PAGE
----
Other work the committee did in response to the bank failures included a hearing on executive accountability for bank failures, and a hearing on deposit insurance reform as a result of the bank failures. 

RECOUP ACTThe Committee’s response to the bank failures led to the introduction and markup of Chairman Brown’s and Ranking Member Tim Scott’s bipartisan Recovering Executive Compensation Obtained from Unaccountable Practices (RECOUP) Act. The bill would protect the American taxpayer and hold senior executives of failed banks accountable by clawing back their compensation, penalizing them for their misconduct, and directing banks to strengthen corporate governance standards. The bill passed out of Committee with overwhelming bipartisan support in an historic markup in June.

The RECOUP Act will:

  • Strengthen regulators’ ability to bring actions against executives who fail to appropriately oversee and manage their bank.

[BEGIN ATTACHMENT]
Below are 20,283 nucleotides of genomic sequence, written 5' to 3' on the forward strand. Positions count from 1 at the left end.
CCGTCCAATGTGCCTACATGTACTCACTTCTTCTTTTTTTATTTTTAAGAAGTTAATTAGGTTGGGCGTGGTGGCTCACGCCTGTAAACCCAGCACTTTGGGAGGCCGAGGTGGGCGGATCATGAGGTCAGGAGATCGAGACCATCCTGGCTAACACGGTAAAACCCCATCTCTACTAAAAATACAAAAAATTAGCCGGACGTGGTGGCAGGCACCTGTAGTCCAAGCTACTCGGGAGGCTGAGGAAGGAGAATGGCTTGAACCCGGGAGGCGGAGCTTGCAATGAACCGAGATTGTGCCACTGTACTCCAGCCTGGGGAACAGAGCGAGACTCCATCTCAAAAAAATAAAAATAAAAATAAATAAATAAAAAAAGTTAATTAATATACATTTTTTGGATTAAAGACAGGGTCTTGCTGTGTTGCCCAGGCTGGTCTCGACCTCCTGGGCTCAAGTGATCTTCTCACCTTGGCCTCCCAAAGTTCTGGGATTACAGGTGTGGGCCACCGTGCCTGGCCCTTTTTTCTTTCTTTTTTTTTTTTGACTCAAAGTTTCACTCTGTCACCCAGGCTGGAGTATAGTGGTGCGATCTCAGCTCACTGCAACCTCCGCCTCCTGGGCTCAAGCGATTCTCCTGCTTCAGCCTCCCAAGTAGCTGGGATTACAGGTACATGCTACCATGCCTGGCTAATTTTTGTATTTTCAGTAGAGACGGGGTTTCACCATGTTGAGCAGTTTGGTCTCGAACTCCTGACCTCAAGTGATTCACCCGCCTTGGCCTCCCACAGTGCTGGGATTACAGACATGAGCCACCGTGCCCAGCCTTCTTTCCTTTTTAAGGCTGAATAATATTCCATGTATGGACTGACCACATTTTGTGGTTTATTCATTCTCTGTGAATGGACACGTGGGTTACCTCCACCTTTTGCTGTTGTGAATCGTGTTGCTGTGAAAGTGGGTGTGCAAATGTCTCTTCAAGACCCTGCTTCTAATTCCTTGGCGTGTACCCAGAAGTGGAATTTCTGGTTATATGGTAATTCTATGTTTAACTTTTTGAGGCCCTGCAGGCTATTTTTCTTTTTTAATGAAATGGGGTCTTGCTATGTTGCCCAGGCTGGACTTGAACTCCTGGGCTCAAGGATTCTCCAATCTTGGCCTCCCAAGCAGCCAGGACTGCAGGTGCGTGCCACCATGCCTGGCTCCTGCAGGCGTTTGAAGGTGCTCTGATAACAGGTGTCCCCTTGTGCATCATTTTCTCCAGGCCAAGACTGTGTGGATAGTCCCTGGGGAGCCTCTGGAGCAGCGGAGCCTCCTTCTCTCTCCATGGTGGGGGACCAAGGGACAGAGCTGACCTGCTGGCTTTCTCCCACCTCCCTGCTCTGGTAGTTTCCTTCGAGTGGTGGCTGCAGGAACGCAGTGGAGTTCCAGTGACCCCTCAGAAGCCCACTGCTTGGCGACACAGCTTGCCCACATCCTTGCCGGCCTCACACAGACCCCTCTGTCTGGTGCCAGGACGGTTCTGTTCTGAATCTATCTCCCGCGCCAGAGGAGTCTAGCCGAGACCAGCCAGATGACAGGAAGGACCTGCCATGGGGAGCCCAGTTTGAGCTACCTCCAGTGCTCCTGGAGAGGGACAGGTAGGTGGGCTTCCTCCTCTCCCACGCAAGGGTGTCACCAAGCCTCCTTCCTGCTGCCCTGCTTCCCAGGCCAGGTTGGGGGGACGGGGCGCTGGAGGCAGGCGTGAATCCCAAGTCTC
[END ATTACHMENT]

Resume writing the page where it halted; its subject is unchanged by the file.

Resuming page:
• Require banks to adopt corporate governance and accountability standards that promote responsible management.
  • Provide the FDIC authority to claw back compensation of failed bank senior executives.
  • Increase and strengthen certain penalties against bad actors.

SAFER BANKING ACT: The Committee passed the SAFER Banking Act in September with bipartisan support. The bill would allow banks and credit unions to serve cannabis businesses and their workers in states where cannabis is legal.

STOP PREDATORY INVESTING ACT: In response to out-of-state investors buying up single-family homes across the country, Senator Brown introduced a bill to restrict tax breaks for big corporate investors that buy up homes, often driving up local housing prices and rents. The Stop Predatory Investing Act would prohibit an investor who acquires 50 or more single-family rental homes from deducting interest or depreciation on those properties. The bill restricts tax breaks for private equity firms and other large investors that currently give them an advantage in the market for affordable single-family homes, and helps give families a better chance at homeownership.